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Thomas Lynch (governor)

From Wikipedia, the free encyclopedia

Sir Thomas Lynch (died 1684) was the English governor of Jamaica on three separate occasions in the 17th century (1663–1664, August 1671–November 1674, and lastly 1682–1684). He was also chief justice of Jamaica for a time.

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Transcription

Life

He was the son of Theophilus Lynch Esq of Rixton Hall in Lancashire (born 1603), fourth son of William Lynch Esq of Cranbrook in Kent, and of his wife Judith, eldest daughter of Royal chaplain and Bishop of London John Aylmer. He served under Robert Venables in the army which went out to Jamaica in 1655. In January 1661, after a period back in England he was appointed provost-marshal of the island for life.[1]

In December 1662 Lynch was lieutenant-colonel of the 5th regiment of militia; in April 1663 was sworn in as a member of council, and in April 1664 elected president of the council in the absence of Sir Charles Lyttelton. In June 1664 Sir Thomas Modyford became governor, and Lynch was again sworn of the council. Shortly Modyford wrote to his brother, Sir James Modyford, then in England, asking him to get the Duke of Albemarle to appoint a sheriff, instead of a provost-marshal; but on 12 February 1665 Lynch wrote to Lord Arlington complaining that the governor had discharged him from the council and the office of chief justice without giving any public reason.[1]

Lynch was then obliged to return to England. At the end of 1670 he was ordered to go out again to Jamaica, as lieutenant-governor, with authority to command in the absence of Modyford. The commission was repeated in January 1671, when Modyford was recalled, and at the same time he received a commission from James, Duke of York to be commander-in-chief of his majesty's ships in and about Jamaica. He was knighted at Whitehall Palace on 3 December 1670.[1] Lynch was criticized by his superiors in England for his conduct during the trial of pirate Peter Johnson; when the pirate was acquitted, Lynch ordered him re-tried and personally directed the trial, convicting and executing Johnson.[2]

Jamaica's buccaneers had been encouraged by Modyford. Under Lynch they acted under the governor's commission, including Henry Morgan; and the king claimed his share of the Spanish plunder. Diplomatic complaints from the Spanish government, however, compelled the English government to give way. Lynch was recalled, apparently in 1676, and Lord Vaughan was sent out with orders to suppress the pirates and put an end to piracy. In 1682 Lynch was again sent out to Jamaica as governor and captain-general, with similar instructions regarding piracy, and these he carried out severely.[1] Among his targets was French pirate Jean Hamlin, who was repeatedly protected by St. Thomas' Governor Adolph Esmit.[3]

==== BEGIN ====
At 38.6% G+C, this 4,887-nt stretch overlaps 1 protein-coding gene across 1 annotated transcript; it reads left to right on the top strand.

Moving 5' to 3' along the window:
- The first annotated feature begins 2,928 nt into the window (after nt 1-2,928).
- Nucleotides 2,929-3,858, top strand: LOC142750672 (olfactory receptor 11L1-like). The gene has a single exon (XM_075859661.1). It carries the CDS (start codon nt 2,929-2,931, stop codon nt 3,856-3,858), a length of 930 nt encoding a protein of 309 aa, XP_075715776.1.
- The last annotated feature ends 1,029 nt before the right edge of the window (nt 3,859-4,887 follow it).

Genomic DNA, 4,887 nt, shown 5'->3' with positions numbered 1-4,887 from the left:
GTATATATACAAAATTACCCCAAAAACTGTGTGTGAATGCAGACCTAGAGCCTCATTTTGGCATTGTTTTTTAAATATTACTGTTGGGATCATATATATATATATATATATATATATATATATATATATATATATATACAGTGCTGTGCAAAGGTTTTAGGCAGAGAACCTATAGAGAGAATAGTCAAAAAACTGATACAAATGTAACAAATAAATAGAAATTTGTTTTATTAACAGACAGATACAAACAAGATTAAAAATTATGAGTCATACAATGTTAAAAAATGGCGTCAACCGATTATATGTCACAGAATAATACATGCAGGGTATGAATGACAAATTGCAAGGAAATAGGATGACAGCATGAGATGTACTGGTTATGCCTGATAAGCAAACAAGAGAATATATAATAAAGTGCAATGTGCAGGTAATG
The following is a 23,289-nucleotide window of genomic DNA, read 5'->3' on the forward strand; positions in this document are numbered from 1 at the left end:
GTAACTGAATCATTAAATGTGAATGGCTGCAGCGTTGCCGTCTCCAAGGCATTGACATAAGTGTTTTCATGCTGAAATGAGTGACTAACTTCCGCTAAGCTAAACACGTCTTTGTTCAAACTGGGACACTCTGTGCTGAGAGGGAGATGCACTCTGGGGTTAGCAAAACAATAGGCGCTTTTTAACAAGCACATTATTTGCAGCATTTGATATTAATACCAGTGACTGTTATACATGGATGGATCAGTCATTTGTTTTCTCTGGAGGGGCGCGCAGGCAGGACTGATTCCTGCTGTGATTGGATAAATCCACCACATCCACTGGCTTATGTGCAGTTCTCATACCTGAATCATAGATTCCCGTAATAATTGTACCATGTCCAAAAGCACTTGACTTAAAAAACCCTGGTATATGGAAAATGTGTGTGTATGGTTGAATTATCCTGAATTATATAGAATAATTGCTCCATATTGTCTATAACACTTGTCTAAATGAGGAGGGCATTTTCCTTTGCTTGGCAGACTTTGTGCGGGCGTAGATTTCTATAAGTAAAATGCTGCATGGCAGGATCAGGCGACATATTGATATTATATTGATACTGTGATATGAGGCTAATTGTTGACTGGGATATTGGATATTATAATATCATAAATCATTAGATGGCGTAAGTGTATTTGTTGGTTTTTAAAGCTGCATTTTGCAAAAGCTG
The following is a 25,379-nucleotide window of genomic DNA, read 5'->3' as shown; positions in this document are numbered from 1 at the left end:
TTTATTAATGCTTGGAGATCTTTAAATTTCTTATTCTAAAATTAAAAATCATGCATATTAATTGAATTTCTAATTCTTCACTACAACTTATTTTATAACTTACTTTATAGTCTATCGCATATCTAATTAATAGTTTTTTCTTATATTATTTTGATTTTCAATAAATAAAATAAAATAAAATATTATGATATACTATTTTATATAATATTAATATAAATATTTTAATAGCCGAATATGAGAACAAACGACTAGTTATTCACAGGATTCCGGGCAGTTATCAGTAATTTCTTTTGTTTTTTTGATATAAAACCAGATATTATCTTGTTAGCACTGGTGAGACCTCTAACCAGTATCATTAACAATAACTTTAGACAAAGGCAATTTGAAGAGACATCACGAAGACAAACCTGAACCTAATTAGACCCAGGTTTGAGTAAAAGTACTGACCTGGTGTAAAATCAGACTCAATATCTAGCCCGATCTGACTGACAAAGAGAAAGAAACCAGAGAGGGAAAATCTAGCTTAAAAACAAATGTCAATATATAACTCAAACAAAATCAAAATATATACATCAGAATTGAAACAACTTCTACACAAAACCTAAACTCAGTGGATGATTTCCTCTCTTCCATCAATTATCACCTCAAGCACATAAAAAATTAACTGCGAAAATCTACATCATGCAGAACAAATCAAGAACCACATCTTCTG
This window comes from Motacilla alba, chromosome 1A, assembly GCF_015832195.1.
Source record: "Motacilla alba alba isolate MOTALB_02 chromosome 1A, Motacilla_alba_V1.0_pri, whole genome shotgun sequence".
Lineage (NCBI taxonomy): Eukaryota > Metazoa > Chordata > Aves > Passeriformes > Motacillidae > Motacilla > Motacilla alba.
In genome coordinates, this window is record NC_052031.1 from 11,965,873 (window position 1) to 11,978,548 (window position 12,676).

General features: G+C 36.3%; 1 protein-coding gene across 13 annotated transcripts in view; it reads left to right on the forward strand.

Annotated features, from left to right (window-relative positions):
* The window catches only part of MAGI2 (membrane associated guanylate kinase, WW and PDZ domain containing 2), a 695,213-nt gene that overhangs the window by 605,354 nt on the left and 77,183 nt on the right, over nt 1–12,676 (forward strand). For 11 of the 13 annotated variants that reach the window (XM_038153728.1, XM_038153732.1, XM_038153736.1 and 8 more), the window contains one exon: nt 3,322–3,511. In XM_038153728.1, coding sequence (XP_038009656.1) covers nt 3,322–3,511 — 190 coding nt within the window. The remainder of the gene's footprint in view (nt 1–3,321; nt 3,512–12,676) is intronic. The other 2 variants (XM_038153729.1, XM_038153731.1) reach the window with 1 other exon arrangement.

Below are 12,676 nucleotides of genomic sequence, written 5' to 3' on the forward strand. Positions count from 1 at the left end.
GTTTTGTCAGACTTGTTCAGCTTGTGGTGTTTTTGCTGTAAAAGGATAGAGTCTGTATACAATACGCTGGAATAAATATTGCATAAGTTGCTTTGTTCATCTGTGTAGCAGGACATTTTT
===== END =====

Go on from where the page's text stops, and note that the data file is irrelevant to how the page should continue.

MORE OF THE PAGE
Under Lynch and Morgan, the colonial authorities tried in vain to defeat the Jamaican Maroons of Juan de Serras, but the Maroons just withdrew further into the Blue Mountains, out of the reach of the colonial militias.[4]

Lynch died, apparently in 1684, some time before the death of Charles II was known in the colony. Already ill, Lunch was incensed at captured pirate Joseph Bannister having evaded conviction on legal technicalities and passed away immediately after the infuriating and unsuccessful trial.[5] He was buried in the cathedral of Jamaica, beneath a black marble slab.[1]

Family

Lynch married firstly, Vere, daughter of Sir George Herbert, by whom he had a daughter Philadelphia, wife of Sir Thomas Cotton of the Cotton baronets of Combermere. He married secondly, Mary, daughter of Thomas Temple of Frankton in Warwickshire, but does not seem to have left any children. His widow afterwards married his successor, Colonel Hender Molesworth.[1]

Notes

  1. ^ a b c d e f "Lynch, Thomas (d.1684?)" . Dictionary of National Biography. London: Smith, Elder & Co. 1885–1900.
  2. ^ Hanna, Mark G. (2015). Pirate Nests and the Rise of the British Empire, 1570-1740. Chapel Hill NC: University of North Carolina Press. pp. 120–121. ISBN 9781469617947.
  3. ^ Lane, Kris E. (1999). Blood and Silver: A History of Piracy in the Caribbean and Central America. Osford UK: Signal Books. pp. 128–129. ISBN 9781902669014.
  4. ^ Mavis Campbell, The Maroons of Jamaica 1655-1796: a History of Resistance, Collaboration & Betrayal (Massachusetts: Bergin & Garvey, 1988), pp. 32-3.
  5. ^ Marley, David (2010). Pirates of the Americas. Santa Barbara CA: ABC-CLIO. ISBN 9781598842012.
Attribution

 This article incorporates text from a publication now in the public domain"Lynch, Thomas (d.1684?)". Dictionary of National Biography. London: Smith, Elder & Co. 1885–1900.

Government offices
Preceded by
Charles Lyttelton
Deputy Governor of Jamaica
acting

1663–1664
Succeeded by
Edward Morgan
Preceded by
Thomas Modyford
Lieutenant Governor of Jamaica
August 1671 – November 1674
Succeeded by
Henry Morgan
Preceded by
Henry Morgan
Lieutenant Governor of Jamaica
1682ֱ–1684
Succeeded by
Hender Molesworth
This page was last edited on 4 October 2021, at 12:29
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